Hilsa is something, which has moved from just being a fish to an object of desire. Seldom has any fish been the reason for madness. Seldom we have seen poems and songs been written on a fish. A whole season is being represented with just a variety is fish, is quite rare. We can refer to Poet Satyen Dutta as,
ইলশে গুঁড়ি ইলশে গুঁড়ি- ইলিশ মাছের ডিম|
ইলশে গুঁড়ি ইলশে গুঁড়ি- দিনের বেলায় হিম|
কেয়াফুলে ঘুণ লেগেছে, পড়তে পরাগ মিলিয়ে গেছে,
মেঘের সীমায় রোদ হেসেছে, আলতা-পাটি শিম্|
ইলশে গুঁড়ি হিমের কুঁড়ি, রোদ্দুরে রিম্ ঝিম্|
হালকা হাওয়ায় মেঘের ছাওয়ায় ইলশে গুঁড়ির নাচ,
ইলশে গুঁড়ির নাচন্ দেখে নাচছে ইলিশ মাছ|
কেউ বা নাচে জলের তলায়, ল্যাজ তুলে কেউ ডিগবাজি খায়,
নদীতে ভাই জাল নিয়ে আয়, পুকুরে ছিপ গাছ|
উলসে ওঠে মনটা, দেখে ইলশে গুঁড়ির নাচ
Do they have Hilsa outside West Bengal in India ?
The madness for Hilsa is nothing new. It has seen the same case in different province of India- namely Andhra Pradesh, Tamilnadu, Orissa and Gujrat as well. In Andhra Pradesh it is known as pulasa. In Gujarat, it is known as Modenn or palva. Female Hilsa is known as Modenn and male species, palva. In Andhra Pradesh, the saying goes “Pustelu ammi ayina Pulasa tinocchu”, meaning It’s worth eating Pulasa/Ilish by even selling the nuptials. The name Pulasa stays with the fish for a limited period between July-Sept of a year, when floods(muddy)water flow in Godavari River. In Tamilnadu, Ilish fish is called ‘Ullam Meen’, and a saying in Tamil ‘Ulladhai Vitthu Ullam vangi sapidu’.
In Sindhi cuisine, Hilsha fish called Pallo Machi is an important part. It can be deep fried and garnished with local spices, can be cooked with onions and potatoes into a traditional fish meal or barbequed. The fish often has roe, which is called “aani” in Sindhi and is enjoyed as a delicacy. Often fried alongside the palla and served with the fish fillets.
But what after the Hilsa Season ?
Britishes also, among many other things, fell in love with Hilsa here. So, they figured out how to debone the fish and prepared something called as Tamarind Pickled Hilsa. It was usually stored and even enjoyed after the season. And if we need to talk about the long feud between Bengal Club and Dhaka Club on who invented Smoked hilsa, it needs a separate story …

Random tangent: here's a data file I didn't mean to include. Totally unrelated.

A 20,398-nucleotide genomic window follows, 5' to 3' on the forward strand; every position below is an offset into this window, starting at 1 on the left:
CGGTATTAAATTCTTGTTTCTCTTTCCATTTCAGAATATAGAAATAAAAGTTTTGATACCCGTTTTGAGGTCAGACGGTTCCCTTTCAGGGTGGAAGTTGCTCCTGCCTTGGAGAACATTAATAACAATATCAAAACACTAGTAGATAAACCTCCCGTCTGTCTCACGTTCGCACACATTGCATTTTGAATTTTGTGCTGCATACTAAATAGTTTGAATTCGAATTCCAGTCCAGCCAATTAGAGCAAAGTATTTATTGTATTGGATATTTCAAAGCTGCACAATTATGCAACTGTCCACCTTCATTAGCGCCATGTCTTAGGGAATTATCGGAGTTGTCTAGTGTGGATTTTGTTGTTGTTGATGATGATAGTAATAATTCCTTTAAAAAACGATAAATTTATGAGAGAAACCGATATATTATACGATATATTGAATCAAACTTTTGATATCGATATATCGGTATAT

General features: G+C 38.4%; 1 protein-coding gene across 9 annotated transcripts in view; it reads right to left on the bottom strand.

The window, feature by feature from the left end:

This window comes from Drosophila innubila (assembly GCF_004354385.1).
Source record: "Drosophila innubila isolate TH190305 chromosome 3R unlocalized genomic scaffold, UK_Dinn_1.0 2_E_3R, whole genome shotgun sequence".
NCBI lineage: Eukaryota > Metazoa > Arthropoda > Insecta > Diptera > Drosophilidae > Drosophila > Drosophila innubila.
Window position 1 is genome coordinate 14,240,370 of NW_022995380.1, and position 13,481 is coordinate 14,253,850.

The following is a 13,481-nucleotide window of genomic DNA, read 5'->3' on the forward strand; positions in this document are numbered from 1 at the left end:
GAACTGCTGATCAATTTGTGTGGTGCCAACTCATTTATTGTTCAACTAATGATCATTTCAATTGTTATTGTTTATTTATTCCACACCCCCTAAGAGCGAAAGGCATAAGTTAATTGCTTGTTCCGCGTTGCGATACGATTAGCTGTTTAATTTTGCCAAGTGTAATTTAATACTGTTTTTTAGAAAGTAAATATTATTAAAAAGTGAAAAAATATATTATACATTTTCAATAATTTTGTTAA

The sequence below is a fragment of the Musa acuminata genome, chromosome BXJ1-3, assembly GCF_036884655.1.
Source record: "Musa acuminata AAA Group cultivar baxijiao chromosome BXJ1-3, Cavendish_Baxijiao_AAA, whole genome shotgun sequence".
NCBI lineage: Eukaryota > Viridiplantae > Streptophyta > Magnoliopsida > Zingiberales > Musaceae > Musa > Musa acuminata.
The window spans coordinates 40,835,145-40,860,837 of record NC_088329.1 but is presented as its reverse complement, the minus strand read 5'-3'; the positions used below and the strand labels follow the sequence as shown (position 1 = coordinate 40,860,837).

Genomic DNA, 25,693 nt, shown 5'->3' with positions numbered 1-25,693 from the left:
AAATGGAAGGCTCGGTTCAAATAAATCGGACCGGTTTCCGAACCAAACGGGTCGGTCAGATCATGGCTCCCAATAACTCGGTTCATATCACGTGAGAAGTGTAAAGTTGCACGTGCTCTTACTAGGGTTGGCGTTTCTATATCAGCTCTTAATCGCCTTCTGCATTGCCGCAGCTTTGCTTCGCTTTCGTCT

Ritual with Hilsa ??? Seriously ?
In Bangladesh and West Bengal during Poyla Boisakh (the first day of the Bengali New Year), it is customary to have ilish with panta bhat (Fermented Rice) typically at breakfast. The meal is the traditional way to celebrate the Bengali new year. In many Bengali Hindu families a pair of ilish fish (Bengali: Joda Ilish) are bought on auspicious days, for example during special prayers or puja days, some people offer the fish to the goddess Lakshmi, without which the Puja is considered to be incomplete. In Bengal, Ilish is also used during wedding as a Tattwa gift. During Gaye Halud tattwa the family of the groom presents a pair of Ilish to the family of the bride. However, due to the scarcity of Ilish nowadays, it is replaced by Rohu in West Bengal while the Tradition continues in Bangladesh.
But in Kolkata, nowadays, the problem is, we hardly get to see good hilsa in markets. Either they get exported or the are sent for hotels. and luckily, we got to taste it this year at the Hilsa festival Taj Bengal Kolkata. It has been a tradition that this hotel, or rather in their SonarGaon outlet, I’ve been tasting the best quality Hilsa for last couple of years and this year also, it has been no exception.